The writings of Arthur Bluhm will be found in Series III. Among the manuscripts and published newspaper articles here are essays, texts of speeches and sermons, and manuscripts of two longer works. Most of the sermons and speeches are memorial speeches or sermons, and are in the folder "Lectures and Essays." Prominent themes among the other types of writings here include children and reflections on religious topics.

Several articles in this series focus on education. Among the shorter writings, these include an essay on the goals of the Jewish youth movement and a book review of a work on morality in secondary schools. Bluhm's doctoral dissertation, which concerned itself with a historical and religious view on children in Judaism, is also placed here. It explores how children appear in the Bible, with lessons on how Judaism regards children and their social role in the life of the ancient Hebrews.

Some works contained here center on religious themes. These include two published essays, one of which discusses the significance of the language used in the Kol Nidre. The other, published in 1938, discusses how Passover can be a festival of hope. Another essay among the shorter pieces here delineates how Hanukkah is represented in the Talmud and Midrash. Finally, there is a lengthy handwritten textual analysis among the folder of longer writings. This tract compares the Greek and Hebrew texts of the seventieth chapter of Hosea, showing that there are frequent and significant discrepancies between the texts in the two languages which materially affect its meaning.

BoxFolderTitleDate
13Lectures and Essaysundated, 1929-1938
14Longer Manuscriptsundated
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Series IV: Krefeld Jewish Community, 1914-1946

This series is primarily in German, with some English.
1 folder.
Arrangement:

Chronological.

Scope and Content:

This series holds documents specifically pertaining to the Jewish community of Krefeld. These consist of letters, organizational papers, and a few writings by others on the community.

The small amount of correspondence found here is comprised of letters sent by organizations to Arthur Bluhm. These usually pertain to community affairs, often from those organizations involved with youth or education. Included are letters from a school for girls wishing Bluhm good luck in his new position as rabbi for the community, from the Office for Youth at the Köln Synagogue on volunteer work. Finally, there is also a letter here to Kurt Alexander from the mayor of Krefeld concerning the demolition of Krefeld's synagogue. Several documents from the Jugendführer des Deutschen Reiches in 1933 are located here, including a letter registering Krefeld youth organizations and two documents on fees owed by the organizations.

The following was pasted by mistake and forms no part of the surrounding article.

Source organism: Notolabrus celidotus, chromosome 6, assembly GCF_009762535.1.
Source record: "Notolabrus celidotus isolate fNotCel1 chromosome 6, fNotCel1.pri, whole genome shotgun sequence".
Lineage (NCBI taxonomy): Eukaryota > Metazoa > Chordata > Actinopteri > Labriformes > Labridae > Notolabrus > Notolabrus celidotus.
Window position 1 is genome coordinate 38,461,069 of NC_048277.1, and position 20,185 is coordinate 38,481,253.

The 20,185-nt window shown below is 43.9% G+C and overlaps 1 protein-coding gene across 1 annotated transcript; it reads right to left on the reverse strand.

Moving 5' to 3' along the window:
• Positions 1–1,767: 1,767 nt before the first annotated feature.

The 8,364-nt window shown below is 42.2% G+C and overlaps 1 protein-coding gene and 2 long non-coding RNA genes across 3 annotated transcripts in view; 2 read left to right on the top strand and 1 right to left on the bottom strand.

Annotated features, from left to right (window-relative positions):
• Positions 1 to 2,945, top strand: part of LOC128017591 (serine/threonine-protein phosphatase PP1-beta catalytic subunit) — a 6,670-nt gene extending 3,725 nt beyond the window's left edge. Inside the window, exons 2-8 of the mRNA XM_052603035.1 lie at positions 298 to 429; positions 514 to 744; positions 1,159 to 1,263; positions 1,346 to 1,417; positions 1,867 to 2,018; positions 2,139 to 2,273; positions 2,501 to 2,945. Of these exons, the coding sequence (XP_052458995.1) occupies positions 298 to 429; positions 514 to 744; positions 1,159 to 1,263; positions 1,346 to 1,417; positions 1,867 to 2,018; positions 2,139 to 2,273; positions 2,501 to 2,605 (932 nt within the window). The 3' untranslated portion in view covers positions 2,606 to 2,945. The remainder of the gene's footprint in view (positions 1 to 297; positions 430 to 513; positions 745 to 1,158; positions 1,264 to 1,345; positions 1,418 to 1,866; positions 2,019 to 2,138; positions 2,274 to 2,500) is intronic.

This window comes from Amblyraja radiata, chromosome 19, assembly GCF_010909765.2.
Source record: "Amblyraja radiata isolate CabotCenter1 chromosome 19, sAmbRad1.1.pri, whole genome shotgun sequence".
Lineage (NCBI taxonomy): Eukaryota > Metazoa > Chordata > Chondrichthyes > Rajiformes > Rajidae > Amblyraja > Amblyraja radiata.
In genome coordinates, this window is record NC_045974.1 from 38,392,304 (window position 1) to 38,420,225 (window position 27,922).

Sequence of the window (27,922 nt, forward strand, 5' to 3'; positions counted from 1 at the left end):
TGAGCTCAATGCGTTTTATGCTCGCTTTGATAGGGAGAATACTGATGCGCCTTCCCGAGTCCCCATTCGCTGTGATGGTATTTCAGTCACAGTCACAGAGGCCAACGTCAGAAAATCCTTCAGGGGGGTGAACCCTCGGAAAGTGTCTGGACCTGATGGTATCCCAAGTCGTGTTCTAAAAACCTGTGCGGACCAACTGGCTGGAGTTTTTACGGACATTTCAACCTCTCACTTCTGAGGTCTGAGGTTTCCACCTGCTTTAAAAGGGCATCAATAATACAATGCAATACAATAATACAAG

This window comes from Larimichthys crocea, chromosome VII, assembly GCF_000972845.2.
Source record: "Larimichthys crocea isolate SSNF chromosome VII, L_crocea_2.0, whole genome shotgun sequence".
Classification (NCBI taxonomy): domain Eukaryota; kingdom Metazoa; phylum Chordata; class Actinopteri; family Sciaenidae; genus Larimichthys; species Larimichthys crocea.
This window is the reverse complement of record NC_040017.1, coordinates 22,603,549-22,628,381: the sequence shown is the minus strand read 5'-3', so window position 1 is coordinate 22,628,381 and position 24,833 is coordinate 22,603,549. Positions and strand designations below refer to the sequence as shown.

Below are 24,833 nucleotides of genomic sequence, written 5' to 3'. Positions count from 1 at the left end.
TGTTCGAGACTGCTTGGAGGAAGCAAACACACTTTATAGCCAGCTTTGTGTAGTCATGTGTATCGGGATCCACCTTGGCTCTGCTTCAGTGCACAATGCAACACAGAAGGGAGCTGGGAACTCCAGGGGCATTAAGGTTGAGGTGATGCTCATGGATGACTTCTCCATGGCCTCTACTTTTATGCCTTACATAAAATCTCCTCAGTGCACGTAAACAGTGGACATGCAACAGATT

Most of the papers in this series are documents concerning the work, activities, and events of various organizations, which are mainly located in Krefeld. These include announcements of meetings, invitations to lectures, and a few proceedings of meetings.

Two articles by Helmut Hertz will also be found here. One of these is a report on the condition of the Krefeld Jewish Cemetery, written in June 1945. The other is a short article on the importance of the synagogue to the Jewish Community of Krefeld.

This series also holds some photographs of the Krefeld Synagogue, both before and after its destruction in November 1938. There is also a photograph of the war memorial for the community's war efforts in 1918. All of these photographs have been physically removed to the LBI photo collection, but photocopies of them are included in the folder for this series.

BoxFolderTitleDate
15Krefeld Jewish Community1914-1946
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Series V: Papers of Abraham Sutro, 1809-1843

This series is primarily in German, with some Hebrew.
2 folders.
Arrangement:

Chronological.

Scope and Content:

Series V is the largest series of the collection and holds the papers of Rabbi Abraham Sutro. These papers include both a bound, hand-sewn volume and loose pages of letters and notices as well as a royal decree, a report, and a marriage certificate based on the Code Napoleon. Bound together are letters to Rabbi Abraham Sutro, first in Kassel, later in Teichensachsen and Beverungen from 1809 to 1811 and printed circulars from the years 1810 and 1811.

Almost all of the letters and notices in the bound volume are from the Consistory of Jews of the Kingdom of Westphalia (Konsistorium der Israeliten, Königreich Westfalen) to Sutro. They largely concern Sutro's time as a teacher and adjunct rabbi.

The loose documents pertain to various areas of Westphalia, especially the towns of Ossendorf, Schwerte, and Paderborn. Printed circulars illustrate the first years of emancipation: a school for Jewish schoolteachers, taxation, family names, services in the synagogue, and religious wedding ceremonies which should be held in German. Of special interest is a "Decret" of Hieronymus Napoleon (Jerome Bonaparte, brother of Napoleon and King of Westphalia) from 1811 given at Napoleonshöhe (later Wilhelmshöhe) in Kassel on the civil status and religious service of the Jews ("über den Civil-Stand und den Gottesdienst der Juden"). Loose letters to Rabbi Sutro date from 1812 to 1843, when Sutro was Landesrabbiner in Münster, Westphalia, and center on different matters and from several sources. They are almost entirely from government officials and agencies or from representatives of local Jewish communities.

BoxFolderTitleDate
16Bound Documents1809-1811
17Loose Documents1811-1843